- Tuesday: BP, Nokia, Aetna, Pfizer, US Steel, Goodyear, all report before the open, LinkedIn reports after the close.
- Wednesday: Nintendo, Chrysler, General Motors, and Sprint report before the market opens. Facebook, Kraft Foods, Marriot (hotels) and Visa report after the close
- Thursday: Sony, Royal Dutch Shell, Time Warner Cable, Exxon Mobil, and Master Card report before the open. Starbucks reports after the close.
- Friday: Chevron reports before the open.
6. Other Top Calendar Events
Events marked 'delayed' were held up due to the US government shutdown and reflect monthly data that is already over 2 weeks old.
- Monday: US pending home sales
- Tuesday: US retail sales (delayed), PPI, CB consumer confidence (delayed)
- EU: German preliminary CPI, Italian and German 10 year bond sales
- US: ADP non-farms employment change (delayed), CPI, FOMC statement
- Japan: BoJ monetary policy statement and press conference
- US: Weekly new unemployment claims, Chicago PMI (delayed)
- China: Official manufacturing PMI (focuses on bigger state run companies more than the HSBC manufacturing PMI issued earlier, which focuses on smaller and private firms), HSBC final manufacturing PMI
- US: ISM manufacturing PMI (delayed)
7. Technical Bullish Momentum
As always, all of the above occurs against a backdrop of entrenched long term uptrends on the leading global indexes.
Coming Week's Top 7 Market Movers: QE's Back, EU Crisis Too?
SAMPLE OF WEEKLY LEADING GLOBAL STOCK INDEXES JULY 2012 - WEEK ENDING OCTOBER 25, 2013, FROM TOP TO BOTTOM: LEFT COLUMN, S&P 500, FTSE100, DAX30, MIDDLE COLUMN: CAC40, DJEUR50, CHINA A 50, RIGHT COLUMN NIKKEI 225, HSI, MSCI TAIWAN
Using our preferred (and representative) longer term risk barometer, the S&P 500 weekly chart as an example, it continues to show clear continuation of upward momentum.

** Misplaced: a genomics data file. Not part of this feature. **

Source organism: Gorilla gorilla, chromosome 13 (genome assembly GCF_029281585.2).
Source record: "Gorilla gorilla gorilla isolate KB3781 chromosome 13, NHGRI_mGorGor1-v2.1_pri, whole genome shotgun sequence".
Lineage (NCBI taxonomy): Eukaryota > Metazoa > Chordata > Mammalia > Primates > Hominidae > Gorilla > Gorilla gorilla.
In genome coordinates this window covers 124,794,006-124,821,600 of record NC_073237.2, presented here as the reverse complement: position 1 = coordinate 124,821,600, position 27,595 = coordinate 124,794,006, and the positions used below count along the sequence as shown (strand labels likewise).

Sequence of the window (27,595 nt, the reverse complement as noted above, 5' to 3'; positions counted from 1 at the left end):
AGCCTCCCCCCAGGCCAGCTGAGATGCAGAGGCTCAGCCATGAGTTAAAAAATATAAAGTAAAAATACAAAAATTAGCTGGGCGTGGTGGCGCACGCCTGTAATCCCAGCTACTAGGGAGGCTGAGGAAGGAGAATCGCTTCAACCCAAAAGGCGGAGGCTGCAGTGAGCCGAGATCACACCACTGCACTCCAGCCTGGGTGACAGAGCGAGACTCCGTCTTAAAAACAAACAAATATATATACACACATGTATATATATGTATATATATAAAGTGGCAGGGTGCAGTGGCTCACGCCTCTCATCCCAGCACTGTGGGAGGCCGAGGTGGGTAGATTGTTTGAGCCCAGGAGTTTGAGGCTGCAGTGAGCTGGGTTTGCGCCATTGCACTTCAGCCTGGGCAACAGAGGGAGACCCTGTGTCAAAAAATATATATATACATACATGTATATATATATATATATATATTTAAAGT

S&P 500 WEEKLY CHART JAN2012 - PRESENT
Source: MetaQuotes Software Corp, www.fxempire.com, www.thesensibleguidetoforex.com
Note in particular:
The index remains firmly in its double Bollinger band buy zone. See here for an explanation of the basics of double Bollinger bands and why they're so useful, especially when at historical highs and we've no support or resistance to reference.
All EMAs trending higher, with shorter duration EMAs (the most sensitive and prone to change first) on top of longer durations, showing recent momentum is higher as well as longer term momentum. 10 week EMA (dark blue), 20 week (yellow) 50 week (red) 100 week (light blue) 200 week (violet)
These primary gauges of risk sentiment thus remain bullish. Except for Chinese indexes, most continued higher or held their ground at or near all time or multi-year highs. That means tends to give markets a bias to giving more weight to news that goes with that trend (good news) and to shrug off bearish events unless they're very bearish.
Such is life on Planet Ponzi QE.
One Clear Lesson: Don't Neglect To Diversify Your Assets By Currency Exposure
The Fed is back to creating $85 bln/ month to buy US treasuries and mortgages
Japan is committed to its own extended QE
The ECB is about to start stress testing banks, and correctly demands that the EU provide a "backstop mechanism" (aka money) to stabilize or close the insolvent banks they expect to find and guarantee at least a chunk of the deposits, bonds, etc. Will EU leaders hit voters for the money and risk losing their jobs, hit investors, depositors, and creditors, and risk a market crash, or will they ease the pain with printed money? Hmmm, now let me think....
The point is, anyone with most of their wealth denominated in or linked to the USD, JPY, or EUR should really (really) consider getting increasing their exposure to currencies less likely to be debased and more likely to hold their value. See here for details on a book designed to show how, using safe, simple methods that don't involve any more risk or complication than standard stocks or bonds.
Or, you could just trust these governments to protect the value of your money. You decide.
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DISCLOSURE /DISCLAIMER: THE ABOVE IS FOR INFORMATIONAL PURPOSES ONLY, RESPONSIBILITY FOR ALL TRADING OR INVESTING DECISIONS LIES SOLELY WITH THE READER.